Thoughts from the Humanities Department

A few years ago a student in his junior year remarked in US History class that he really liked history and was thinking about becoming a teacher when he graduated from college. “Wow! That is so awesome, Jesse!” I replied. The next year, the same student, now a senior, and I were having a conversation about his college plans, “I would really like to come back to Verb” he said, “and teach US history.” “So, what you’re saying is that you want my job?!?” I replied jokingly. “Oh, No! Nothing like that, Ms. McDonald” Jesse responded. Well, I am happy to share with you that Jesse Jovel was successful in his plan to return to Verbum Dei as Mr. Jovel; our new US History teacher! And, I am happy to add, that I still have a job as well.

It seems inadequate to call what I do here at “the Verb” a job. It is so much more than that; it is a passion, a mission, a source of fulfillment and joy every single day. Verbum Dei is a dynamic community where we are challenged to innovate within our sphere of influence, whether that is in our departments, classrooms or extracurricular activities. As such, I am very excited about the establishment of the new Humanities Department. We have combined the English and Social Science Departments and instituted policies designed to integrate curriculum and increase student achievement.

Tech Insight and Men for Others

Fr. Muller has often mentioned in his liturgies the idea of “I’ll see it when I believe it.” Beyond its powerful spiritual message, that framework equally resonates with me when I think of the relationship I see with our young men of Verb and technology. I’ve professed to anyone who’s asked me – with sometimes astonished looks – and believed it to be true; our students are exposed to the latest trends in technology more than we think, and have high expectations for the interaction of technology and education in the classroom.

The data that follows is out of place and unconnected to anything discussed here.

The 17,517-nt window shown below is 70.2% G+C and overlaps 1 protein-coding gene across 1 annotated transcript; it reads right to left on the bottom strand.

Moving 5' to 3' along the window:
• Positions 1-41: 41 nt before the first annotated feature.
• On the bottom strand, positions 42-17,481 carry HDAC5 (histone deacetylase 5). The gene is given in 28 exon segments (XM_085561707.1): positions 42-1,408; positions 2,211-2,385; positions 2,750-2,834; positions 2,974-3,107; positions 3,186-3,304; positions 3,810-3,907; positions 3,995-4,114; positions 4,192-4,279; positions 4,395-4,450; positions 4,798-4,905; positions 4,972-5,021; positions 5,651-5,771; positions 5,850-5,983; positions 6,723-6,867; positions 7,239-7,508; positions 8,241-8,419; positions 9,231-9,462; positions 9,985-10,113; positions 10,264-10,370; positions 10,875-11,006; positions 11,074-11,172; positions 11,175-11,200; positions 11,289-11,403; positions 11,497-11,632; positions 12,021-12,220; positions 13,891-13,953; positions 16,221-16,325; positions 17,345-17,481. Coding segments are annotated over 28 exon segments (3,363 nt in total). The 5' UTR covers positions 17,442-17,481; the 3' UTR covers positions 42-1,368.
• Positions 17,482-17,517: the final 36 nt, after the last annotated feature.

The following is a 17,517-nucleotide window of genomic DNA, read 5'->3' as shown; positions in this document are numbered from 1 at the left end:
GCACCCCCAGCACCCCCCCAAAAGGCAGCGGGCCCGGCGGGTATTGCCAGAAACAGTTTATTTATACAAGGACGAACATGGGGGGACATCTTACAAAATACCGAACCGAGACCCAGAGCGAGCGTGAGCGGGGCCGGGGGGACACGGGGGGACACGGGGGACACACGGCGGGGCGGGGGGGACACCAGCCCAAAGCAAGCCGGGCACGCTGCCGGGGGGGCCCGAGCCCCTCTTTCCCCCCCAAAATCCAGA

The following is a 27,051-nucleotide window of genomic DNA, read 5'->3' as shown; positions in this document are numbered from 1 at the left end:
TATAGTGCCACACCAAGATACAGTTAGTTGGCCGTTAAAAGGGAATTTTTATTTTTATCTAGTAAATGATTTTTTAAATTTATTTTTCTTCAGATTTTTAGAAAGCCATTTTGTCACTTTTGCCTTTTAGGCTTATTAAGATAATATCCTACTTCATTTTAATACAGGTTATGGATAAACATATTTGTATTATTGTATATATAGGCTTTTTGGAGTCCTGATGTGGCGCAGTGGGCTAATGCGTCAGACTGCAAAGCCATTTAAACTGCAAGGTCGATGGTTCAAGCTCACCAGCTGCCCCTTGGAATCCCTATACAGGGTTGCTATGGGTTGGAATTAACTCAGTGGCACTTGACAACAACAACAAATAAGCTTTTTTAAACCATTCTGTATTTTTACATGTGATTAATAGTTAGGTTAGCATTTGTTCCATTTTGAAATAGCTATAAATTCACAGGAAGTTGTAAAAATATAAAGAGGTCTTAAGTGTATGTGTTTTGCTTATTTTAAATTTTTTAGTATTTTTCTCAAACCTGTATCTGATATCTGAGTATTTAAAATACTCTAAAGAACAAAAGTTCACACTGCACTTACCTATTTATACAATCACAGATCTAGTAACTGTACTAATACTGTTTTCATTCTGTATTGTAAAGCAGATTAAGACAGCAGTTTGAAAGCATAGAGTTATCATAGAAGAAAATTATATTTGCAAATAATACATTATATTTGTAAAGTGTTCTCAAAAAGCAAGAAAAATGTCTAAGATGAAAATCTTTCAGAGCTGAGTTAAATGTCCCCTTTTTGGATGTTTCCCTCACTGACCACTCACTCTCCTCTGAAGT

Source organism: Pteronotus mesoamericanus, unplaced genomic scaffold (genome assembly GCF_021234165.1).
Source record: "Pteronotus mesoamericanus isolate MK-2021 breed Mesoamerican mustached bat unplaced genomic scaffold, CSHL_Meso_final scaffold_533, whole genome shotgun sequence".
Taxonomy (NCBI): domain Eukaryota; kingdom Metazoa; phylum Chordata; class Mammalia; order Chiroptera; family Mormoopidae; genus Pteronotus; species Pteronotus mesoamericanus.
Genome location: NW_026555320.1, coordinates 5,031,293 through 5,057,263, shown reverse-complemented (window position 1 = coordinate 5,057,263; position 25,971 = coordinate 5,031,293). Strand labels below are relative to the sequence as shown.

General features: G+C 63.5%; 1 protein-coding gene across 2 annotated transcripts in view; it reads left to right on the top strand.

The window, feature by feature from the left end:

So, recently in our new school year orientation, my assertion was to be put on public trial. Gathered in front of me was our entire student body. The purpose of our meeting was to inform them on some new policies involving tech this coming year. I also wanted to introduce to our boys our latest addition to the technological arsenal at Verbum Dei: Ipads. I knew they would be excited to hear the Ipads were ready to be used in the classroom — Their eyes certainly widened and many edged up in their seats when the word came. I felt compelled however – and completely off my script – to ask the boys: “How many of you have ever worked with and used an Ipad before?” So here was a moment of truth – would my contention hold true. How many hands were going to rise? I believed it, but will I see it? Well, there wasn’t much hesitation – and the result was clearly pronounced – as dozens and dozens of hands shot to the air. I formed a wry smile, and blurted on the microphone the first reaction in my head, “Right on!”

Later, I was meeting with a fellow staff member. She told me she appreciated me asking that question during the orientation. What she liked most about the poll – and its visceral results – was the reaction it produced with some of the faculty members present. You see, there are some teachers and staff members interacting closely with our students on a daily basis – who know much about their lives outside of academics, who may not fully realize how technologically savvy Verb students actually are. It belies what many of us may think socioeconomically – but our young men know and follow the latest tech trends and reach out to them wherever possible. My interaction with our students has proved to me that they have a thirsty desire to utilize technology and recognize how tech can be used educationally. I know this most simply by the questions they ask our IT group. I can tell they follow the newest developments in the tech world.

What we need to appreciate is that the Men of Verb have been surrounded by tech their whole lives; hence, the classroom should be no different. As IT Director, my mission must take this fact in consideration. Not only must IT provide the means for educators and students to access information and assimilate it in a timely and efficient manner, we must in parallel prepare our young men – in all aspects – to become tomorrow’s meaningful contributors to humanity. Thus, they must be exposed to and comfortable using all the tools – tech included – that in turn form Men for Others.